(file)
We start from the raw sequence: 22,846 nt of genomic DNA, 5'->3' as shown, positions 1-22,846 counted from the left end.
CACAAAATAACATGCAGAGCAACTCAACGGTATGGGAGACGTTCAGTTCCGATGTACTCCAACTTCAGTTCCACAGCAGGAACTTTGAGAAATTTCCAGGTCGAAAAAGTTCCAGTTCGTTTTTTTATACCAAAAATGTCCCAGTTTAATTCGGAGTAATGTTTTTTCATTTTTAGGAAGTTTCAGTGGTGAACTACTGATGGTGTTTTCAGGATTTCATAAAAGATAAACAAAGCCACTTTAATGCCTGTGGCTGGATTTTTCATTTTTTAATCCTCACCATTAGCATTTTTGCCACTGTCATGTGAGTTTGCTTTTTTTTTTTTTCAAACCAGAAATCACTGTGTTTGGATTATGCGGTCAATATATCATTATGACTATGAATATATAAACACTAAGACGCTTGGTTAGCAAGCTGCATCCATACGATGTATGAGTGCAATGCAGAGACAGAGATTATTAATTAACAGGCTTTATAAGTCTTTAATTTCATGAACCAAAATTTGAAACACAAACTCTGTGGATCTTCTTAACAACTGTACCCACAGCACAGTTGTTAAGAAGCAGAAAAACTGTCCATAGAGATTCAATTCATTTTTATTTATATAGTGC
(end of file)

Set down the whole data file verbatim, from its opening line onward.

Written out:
We start from the raw sequence: 22,846 nt of genomic DNA, 5'->3' as shown, positions 1-22,846 counted from the left end.
CACAAAATAACATGCAGAGCAACTCAACGGTATGGGAGACGTTCAGTTCCGATGTACTCCAACTTCAGTTCCACAGCAGGAACTTTGAGAAATTTCCAGGTCGAAAAAGTTCCAGTTCGTTTTTTTATACCAAAAATGTCCCAGTTTAATTCGGAGTAATGTTTTTTCATTTTTAGGAAGTTTCAGTGGTGAACTACTGATGGTGTTTTCAGGATTTCATAAAAGATAAACAAAGCCACTTTAATGCCTGTGGCTGGATTTTTCATTTTTTAATCCTCACCATTAGCATTTTTGCCACTGTCATGTGAGTTTGCTTTTTTTTTTTTTCAAACCAGAAATCACTGTGTTTGGATTATGCGGTCAATATATCATTATGACTATGAATATATAAACACTAAGACGCTTGGTTAGCAAGCTGCATCCATACGATGTATGAGTGCAATGCAGAGACAGAGATTATTAATTAACAGGCTTTATAAGTCTTTAATTTCATGAACCAAAATTTGAAACACAAACTCTGTGGATCTTCTTAACAACTGTACCCACAGCACAGTTGTTAAGAAGCAGAAAAACTGTCCATAGAGATTCAATTCATTTTTATTTATATAGTGC